A Systematic Review and Meta-synthesis of the Impact of Low Back Pain on People's Lives

Robert Froud; Sue Patterson; Sandra Eldridge; Clive Seale; Tamar Pincus; Dévan Rajendran; Christian Fossum; Martin Underwood


BMC Musculoskelet Disord. 2014;15(50) 

In This Article


Databases Searched and Inclusion and Exclusion Criteria

To identify qualitative studies of patients' experiences of chronic (i.e. ≥ 12 weeks) non-specific LBP, published in English peer-reviewed journals, from database inception until July, 2011, we searched CINAHL, Embase, PsycINFO, PEDro, and Medline.[21] Whilst PEDro primarily indexes clinical trials, systematic reviews, and guidelines, our scoping searches revealed it to index a nested qualitative study within a back pain trial, hence our inclusion of this database. We included all studies in which conclusions were based on qualitative data collected during face-to-face interviews or focus groups, reporting patients' experiences of chronic non-specific LBP. We excluded studies solely reporting on experiences of trial participation.

Search Strategy

We used terms that were developed from the Cochrane back review search strategy, scoping searches, and team discussion.[22] Our search strategy is detailed in full online (Additional file 1: Table S1). Briefly, it included variations on the following terms: 'low back pain, backache, lumbago, grounded theory, interview, focus group, phenomenology, action research, ethnographic, and epistemology'. Two reviewers (RF & SP) independently searched titles and abstracts, and full texts where necessary, to agree on included studies. Disagreements were resolved by an arbitrator (MU).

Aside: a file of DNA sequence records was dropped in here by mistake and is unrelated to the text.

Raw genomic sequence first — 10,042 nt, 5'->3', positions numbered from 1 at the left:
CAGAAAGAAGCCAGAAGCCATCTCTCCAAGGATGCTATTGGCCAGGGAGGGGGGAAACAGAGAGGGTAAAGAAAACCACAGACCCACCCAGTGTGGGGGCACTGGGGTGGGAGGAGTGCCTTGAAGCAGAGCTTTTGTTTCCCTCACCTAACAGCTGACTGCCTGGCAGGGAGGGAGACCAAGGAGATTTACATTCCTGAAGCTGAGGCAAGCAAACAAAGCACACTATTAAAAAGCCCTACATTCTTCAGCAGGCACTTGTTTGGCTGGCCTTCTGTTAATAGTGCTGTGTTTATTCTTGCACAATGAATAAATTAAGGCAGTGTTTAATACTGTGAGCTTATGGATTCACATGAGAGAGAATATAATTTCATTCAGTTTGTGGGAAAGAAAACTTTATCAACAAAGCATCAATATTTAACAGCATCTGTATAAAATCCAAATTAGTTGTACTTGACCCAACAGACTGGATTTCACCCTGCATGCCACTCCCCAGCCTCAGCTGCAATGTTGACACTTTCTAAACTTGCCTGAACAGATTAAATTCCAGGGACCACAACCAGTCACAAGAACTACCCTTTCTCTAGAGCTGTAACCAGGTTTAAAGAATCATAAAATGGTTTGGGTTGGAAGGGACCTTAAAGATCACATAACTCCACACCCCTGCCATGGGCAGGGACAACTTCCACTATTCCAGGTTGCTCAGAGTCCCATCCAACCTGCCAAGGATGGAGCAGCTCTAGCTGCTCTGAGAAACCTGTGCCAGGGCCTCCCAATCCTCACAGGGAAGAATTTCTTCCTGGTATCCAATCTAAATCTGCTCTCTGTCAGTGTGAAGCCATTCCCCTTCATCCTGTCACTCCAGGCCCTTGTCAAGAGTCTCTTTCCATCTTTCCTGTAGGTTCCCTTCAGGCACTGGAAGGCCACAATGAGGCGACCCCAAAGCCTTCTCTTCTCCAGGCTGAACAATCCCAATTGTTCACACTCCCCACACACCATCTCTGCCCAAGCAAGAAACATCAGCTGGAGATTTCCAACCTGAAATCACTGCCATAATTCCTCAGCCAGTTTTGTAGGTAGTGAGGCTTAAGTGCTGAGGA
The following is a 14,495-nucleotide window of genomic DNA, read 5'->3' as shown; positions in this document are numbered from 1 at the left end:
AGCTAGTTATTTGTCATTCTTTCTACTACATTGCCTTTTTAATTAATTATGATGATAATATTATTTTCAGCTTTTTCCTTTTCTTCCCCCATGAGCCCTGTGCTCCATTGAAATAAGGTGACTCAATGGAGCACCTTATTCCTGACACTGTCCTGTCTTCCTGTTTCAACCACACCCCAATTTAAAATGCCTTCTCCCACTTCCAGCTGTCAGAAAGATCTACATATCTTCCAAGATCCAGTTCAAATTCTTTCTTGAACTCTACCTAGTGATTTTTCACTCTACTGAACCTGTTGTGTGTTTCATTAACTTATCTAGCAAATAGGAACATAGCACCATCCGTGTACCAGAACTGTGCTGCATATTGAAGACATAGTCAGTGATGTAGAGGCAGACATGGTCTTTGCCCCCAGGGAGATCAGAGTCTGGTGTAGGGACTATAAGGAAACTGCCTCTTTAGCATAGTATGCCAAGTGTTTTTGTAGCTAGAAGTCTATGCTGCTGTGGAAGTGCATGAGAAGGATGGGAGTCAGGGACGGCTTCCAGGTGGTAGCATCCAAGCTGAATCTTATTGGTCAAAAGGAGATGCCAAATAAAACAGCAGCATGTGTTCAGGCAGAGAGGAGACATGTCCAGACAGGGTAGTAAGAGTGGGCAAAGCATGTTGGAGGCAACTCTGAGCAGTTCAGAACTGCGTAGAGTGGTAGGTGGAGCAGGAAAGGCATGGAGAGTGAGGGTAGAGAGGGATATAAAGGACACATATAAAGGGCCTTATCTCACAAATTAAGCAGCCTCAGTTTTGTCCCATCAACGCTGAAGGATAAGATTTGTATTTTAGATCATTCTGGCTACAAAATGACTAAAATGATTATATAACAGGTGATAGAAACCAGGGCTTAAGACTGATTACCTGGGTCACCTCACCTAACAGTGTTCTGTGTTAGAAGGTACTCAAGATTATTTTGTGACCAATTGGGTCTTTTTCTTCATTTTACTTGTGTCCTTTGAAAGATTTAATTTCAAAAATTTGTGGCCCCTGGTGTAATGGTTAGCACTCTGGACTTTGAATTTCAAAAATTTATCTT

Appraisal of Included Papers

Two of four researchers (RF, SP, DR, or CF) independently assessed the reporting of each included study against the Consolidated Criteria for Reporting Qualitative Research (COREQ) framework.[23,24] Disagreements were resolved by arbitration by one of the remaining two researchers. RF and DR also abstracted data on described analytical approaches, individual study aims, and findings, for provision as an online resource.

Data Extraction and Analysis